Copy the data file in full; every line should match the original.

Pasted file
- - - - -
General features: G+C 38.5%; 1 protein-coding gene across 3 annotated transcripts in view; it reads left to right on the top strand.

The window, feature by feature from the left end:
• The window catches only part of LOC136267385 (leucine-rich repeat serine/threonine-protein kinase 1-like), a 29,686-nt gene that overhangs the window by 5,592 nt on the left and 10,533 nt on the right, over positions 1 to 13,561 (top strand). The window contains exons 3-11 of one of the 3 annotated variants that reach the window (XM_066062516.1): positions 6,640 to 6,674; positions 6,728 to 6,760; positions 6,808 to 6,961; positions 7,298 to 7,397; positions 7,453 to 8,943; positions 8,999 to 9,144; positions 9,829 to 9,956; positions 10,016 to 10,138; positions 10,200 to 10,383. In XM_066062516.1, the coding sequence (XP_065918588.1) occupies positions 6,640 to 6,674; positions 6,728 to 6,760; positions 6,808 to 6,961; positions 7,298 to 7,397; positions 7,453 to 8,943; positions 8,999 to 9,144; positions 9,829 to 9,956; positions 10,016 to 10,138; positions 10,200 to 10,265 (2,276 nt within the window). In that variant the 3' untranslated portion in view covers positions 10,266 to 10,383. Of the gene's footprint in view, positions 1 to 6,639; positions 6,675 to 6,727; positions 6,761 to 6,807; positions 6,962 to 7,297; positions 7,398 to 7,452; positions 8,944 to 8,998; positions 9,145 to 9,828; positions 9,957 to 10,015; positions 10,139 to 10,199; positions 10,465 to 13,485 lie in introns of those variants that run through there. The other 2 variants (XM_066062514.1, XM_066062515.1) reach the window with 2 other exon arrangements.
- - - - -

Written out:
General features: G+C 38.5%; 1 protein-coding gene across 3 annotated transcripts in view; it reads left to right on the top strand.

The window, feature by feature from the left end:
• The window catches only part of LOC136267385 (leucine-rich repeat serine/threonine-protein kinase 1-like), a 29,686-nt gene that overhangs the window by 5,592 nt on the left and 10,533 nt on the right, over positions 1 to 13,561 (top strand). The window contains exons 3-11 of one of the 3 annotated variants that reach the window (XM_066062516.1): positions 6,640 to 6,674; positions 6,728 to 6,760; positions 6,808 to 6,961; positions 7,298 to 7,397; positions 7,453 to 8,943; positions 8,999 to 9,144; positions 9,829 to 9,956; positions 10,016 to 10,138; positions 10,200 to 10,383. In XM_066062516.1, the coding sequence (XP_065918588.1) occupies positions 6,640 to 6,674; positions 6,728 to 6,760; positions 6,808 to 6,961; positions 7,298 to 7,397; positions 7,453 to 8,943; positions 8,999 to 9,144; positions 9,829 to 9,956; positions 10,016 to 10,138; positions 10,200 to 10,265 (2,276 nt within the window). In that variant the 3' untranslated portion in view covers positions 10,266 to 10,383. Of the gene's footprint in view, positions 1 to 6,639; positions 6,675 to 6,727; positions 6,761 to 6,807; positions 6,962 to 7,297; positions 7,398 to 7,452; positions 8,944 to 8,998; positions 9,145 to 9,828; positions 9,957 to 10,015; positions 10,139 to 10,199; positions 10,465 to 13,485 lie in introns of those variants that run through there. The other 2 variants (XM_066062514.1, XM_066062515.1) reach the window with 2 other exon arrangements.